New guidance on identifying waters protected by the Clean Water Act
On April 27, EPA issued a draft of its controversial new Guidance on Identifying Waters Protected by the Clean Water Act (“Guidance”). The guidance is the latest effort by EPA and the Army Corps of Engineers (the “Agencies”) to put their gloss on recent Supreme Court decisions defining the Clean Water Act’s (“CWA”) core jurisdictional focus – “waters of the United States.” The new guidance would supersede two earlier guidance documents issued in 2002 and 2008 under the Bush Administration, and purportedly embodies “lessons learned since 2008” and “reflects the agencies’ understandings with respect to CWA jurisdiction.” As expected, the guidance is proving to be extremely controversial.
The controversy has its roots in two Supreme Court cases decided in 2001 and 2006. In the first decision, Solid Waste Agency of Northern Cook County v. U.S. Army Corps of Engineers (“SWANCC”), a divided court ruled that the CWA does not grant the federal government jurisdiction over non-navigable, isolated, intrastate waters. As such, SWANCC removed a significant amount of water from federal jurisdiction. In the more recent decision in Rapanos et ux. v. United States (“Rapanos”), the justices were even more divided. In the Rapanos plurality opinion, Justice Scalia expressed the opinion that jurisdiction extends beyond traditional navigable waters to “relatively permanent, standing or flowing bodies of water.” While five of the justices voted to overturn a lower court ruling preventing the destruction of isolated wetlands, the decision of the court was essentially 4 to 4, with the last justice (Kennedy) not fully agreeing with either of the other groups. Justice Kennedy expressed the view that jurisdiction extends to waters that “either alone or in combination with similarly situated lands in the region, significantly affect the chemical, physical or biological integrity of other covered waters more readily understood as ‘navigable.’”
In the new guidance, the agencies reaffirmed their prior position that they have jurisdiction over waters that meets either the Rapanos plurality’s standard or Justice Kennedy’s “significant nexus” standard, but expressed the view that “previous guidance did not make full use of the authority provided by the CWA to include matters within the scope of the Act, as interpreted by the court.” Consequently, the clear intent of the agencies is to expand the universe of waters that fall with within limits of federal jurisdiction. The guidance is lengthy and complex, and a summary of its specific provisions is beyond the scope of this article. Suffice it to say, however, that the pendulum of federal control over isolated waters has swung in the far opposite direction from SWANCC’s movement toward limited federal jurisdiction.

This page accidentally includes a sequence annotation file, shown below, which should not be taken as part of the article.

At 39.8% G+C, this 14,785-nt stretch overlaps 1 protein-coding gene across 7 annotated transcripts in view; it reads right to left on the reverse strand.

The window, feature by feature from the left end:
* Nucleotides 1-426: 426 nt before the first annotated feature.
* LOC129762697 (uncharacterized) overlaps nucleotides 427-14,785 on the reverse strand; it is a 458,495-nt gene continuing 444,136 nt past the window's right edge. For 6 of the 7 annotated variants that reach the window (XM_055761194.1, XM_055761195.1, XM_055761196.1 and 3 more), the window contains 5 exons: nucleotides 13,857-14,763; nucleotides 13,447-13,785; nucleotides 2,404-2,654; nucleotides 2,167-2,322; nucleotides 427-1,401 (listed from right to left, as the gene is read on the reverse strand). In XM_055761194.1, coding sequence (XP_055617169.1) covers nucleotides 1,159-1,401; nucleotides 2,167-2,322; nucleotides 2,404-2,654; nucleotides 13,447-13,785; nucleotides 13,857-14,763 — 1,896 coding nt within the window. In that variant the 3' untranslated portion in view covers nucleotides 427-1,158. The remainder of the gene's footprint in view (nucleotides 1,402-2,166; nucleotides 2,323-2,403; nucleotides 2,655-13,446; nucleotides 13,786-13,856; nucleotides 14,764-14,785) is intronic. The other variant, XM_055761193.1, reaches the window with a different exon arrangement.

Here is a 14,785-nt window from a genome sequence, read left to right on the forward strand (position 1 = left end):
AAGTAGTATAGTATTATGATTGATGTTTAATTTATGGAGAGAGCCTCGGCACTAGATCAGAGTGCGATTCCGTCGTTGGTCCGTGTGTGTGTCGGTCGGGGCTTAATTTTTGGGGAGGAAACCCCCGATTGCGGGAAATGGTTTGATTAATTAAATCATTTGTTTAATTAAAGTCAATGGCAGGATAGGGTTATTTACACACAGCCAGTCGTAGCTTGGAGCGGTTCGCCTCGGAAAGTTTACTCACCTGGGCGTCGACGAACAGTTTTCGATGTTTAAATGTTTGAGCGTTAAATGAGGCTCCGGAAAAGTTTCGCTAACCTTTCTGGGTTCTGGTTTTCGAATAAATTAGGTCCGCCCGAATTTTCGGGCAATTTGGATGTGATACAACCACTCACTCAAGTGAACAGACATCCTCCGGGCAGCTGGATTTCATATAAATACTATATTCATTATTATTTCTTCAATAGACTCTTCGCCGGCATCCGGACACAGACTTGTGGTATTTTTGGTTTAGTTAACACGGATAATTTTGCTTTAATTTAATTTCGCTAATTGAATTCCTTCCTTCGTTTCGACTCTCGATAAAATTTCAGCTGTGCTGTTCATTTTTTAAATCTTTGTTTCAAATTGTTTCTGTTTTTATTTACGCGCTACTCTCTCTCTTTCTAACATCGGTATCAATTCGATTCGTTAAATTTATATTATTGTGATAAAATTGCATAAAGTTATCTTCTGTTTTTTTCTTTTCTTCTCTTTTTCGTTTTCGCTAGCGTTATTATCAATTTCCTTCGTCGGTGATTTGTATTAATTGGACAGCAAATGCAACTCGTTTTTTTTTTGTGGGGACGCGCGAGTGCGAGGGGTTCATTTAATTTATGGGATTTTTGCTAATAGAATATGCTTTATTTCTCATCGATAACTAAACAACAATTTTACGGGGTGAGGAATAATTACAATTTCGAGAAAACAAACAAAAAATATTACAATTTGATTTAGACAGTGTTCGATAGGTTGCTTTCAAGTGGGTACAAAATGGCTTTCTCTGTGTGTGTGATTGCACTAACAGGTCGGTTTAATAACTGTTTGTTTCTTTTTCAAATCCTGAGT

Because of its expansion of federal jurisdiction, the guidance has garnered staunch resistance from industry groups and conservative political leaders. Senator James Inhoff (R-OK), who is the ranking member of the Senate Committee on Environment and Public Works strongly opposes the guidance and is expected play a significant role in crafting legislation to explicitly limit federal CWA jurisdiction. According to Inhofe, “It’s long past time for EPA to follow the Supreme Court’s ruling that circumscribe its water permitting authority.” Organizations representing the oil and gas and agriculture industries have been very active in opposing the guidance. Because the guidance will affect not just wetlands issues, but also the NPDES permitting program, EPA’s oil spill program and state water quality certification processes, virtually every industry should examine its impact on their operations.
Public notice regarding the guidance was published in the May 2, 2011 Federal Register. The agencies will be accepting public comment on the guidance through July 1, 2011. The agencies have indicated that once the guidance is finalized, they will initiate a formal rulemaking to further define the scope of their CWA jurisdiction.